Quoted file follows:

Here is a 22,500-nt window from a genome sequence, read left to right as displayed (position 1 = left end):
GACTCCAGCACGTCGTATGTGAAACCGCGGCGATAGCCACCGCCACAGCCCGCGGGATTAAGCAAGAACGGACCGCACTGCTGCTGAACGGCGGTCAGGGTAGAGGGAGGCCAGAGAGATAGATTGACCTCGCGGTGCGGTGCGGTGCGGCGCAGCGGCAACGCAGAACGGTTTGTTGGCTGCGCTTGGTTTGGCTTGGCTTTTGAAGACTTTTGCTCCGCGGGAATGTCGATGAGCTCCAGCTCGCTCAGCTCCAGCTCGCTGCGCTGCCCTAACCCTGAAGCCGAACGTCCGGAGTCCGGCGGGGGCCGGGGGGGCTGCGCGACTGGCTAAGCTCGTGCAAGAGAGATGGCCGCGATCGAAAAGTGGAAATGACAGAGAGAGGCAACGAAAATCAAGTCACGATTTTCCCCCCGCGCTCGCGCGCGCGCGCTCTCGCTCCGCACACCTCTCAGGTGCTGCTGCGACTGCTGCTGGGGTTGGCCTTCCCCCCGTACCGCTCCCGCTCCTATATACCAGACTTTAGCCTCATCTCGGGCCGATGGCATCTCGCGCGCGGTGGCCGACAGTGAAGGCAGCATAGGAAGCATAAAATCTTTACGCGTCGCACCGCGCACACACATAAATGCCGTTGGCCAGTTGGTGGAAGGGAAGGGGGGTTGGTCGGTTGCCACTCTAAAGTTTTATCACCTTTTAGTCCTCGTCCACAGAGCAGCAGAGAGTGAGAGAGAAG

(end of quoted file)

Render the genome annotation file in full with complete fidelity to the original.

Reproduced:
Here is a 22,500-nt window from a genome sequence, read left to right as displayed (position 1 = left end):
GACTCCAGCACGTCGTATGTGAAACCGCGGCGATAGCCACCGCCACAGCCCGCGGGATTAAGCAAGAACGGACCGCACTGCTGCTGAACGGCGGTCAGGGTAGAGGGAGGCCAGAGAGATAGATTGACCTCGCGGTGCGGTGCGGTGCGGCGCAGCGGCAACGCAGAACGGTTTGTTGGCTGCGCTTGGTTTGGCTTGGCTTTTGAAGACTTTTGCTCCGCGGGAATGTCGATGAGCTCCAGCTCGCTCAGCTCCAGCTCGCTGCGCTGCCCTAACCCTGAAGCCGAACGTCCGGAGTCCGGCGGGGGCCGGGGGGGCTGCGCGACTGGCTAAGCTCGTGCAAGAGAGATGGCCGCGATCGAAAAGTGGAAATGACAGAGAGAGGCAACGAAAATCAAGTCACGATTTTCCCCCCGCGCTCGCGCGCGCGCGCTCTCGCTCCGCACACCTCTCAGGTGCTGCTGCGACTGCTGCTGGGGTTGGCCTTCCCCCCGTACCGCTCCCGCTCCTATATACCAGACTTTAGCCTCATCTCGGGCCGATGGCATCTCGCGCGCGGTGGCCGACAGTGAAGGCAGCATAGGAAGCATAAAATCTTTACGCGTCGCACCGCGCACACACATAAATGCCGTTGGCCAGTTGGTGGAAGGGAAGGGGGGTTGGTCGGTTGCCACTCTAAAGTTTTATCACCTTTTAGTCCTCGTCCACAGAGCAGCAGAGAGTGAGAGAGAAG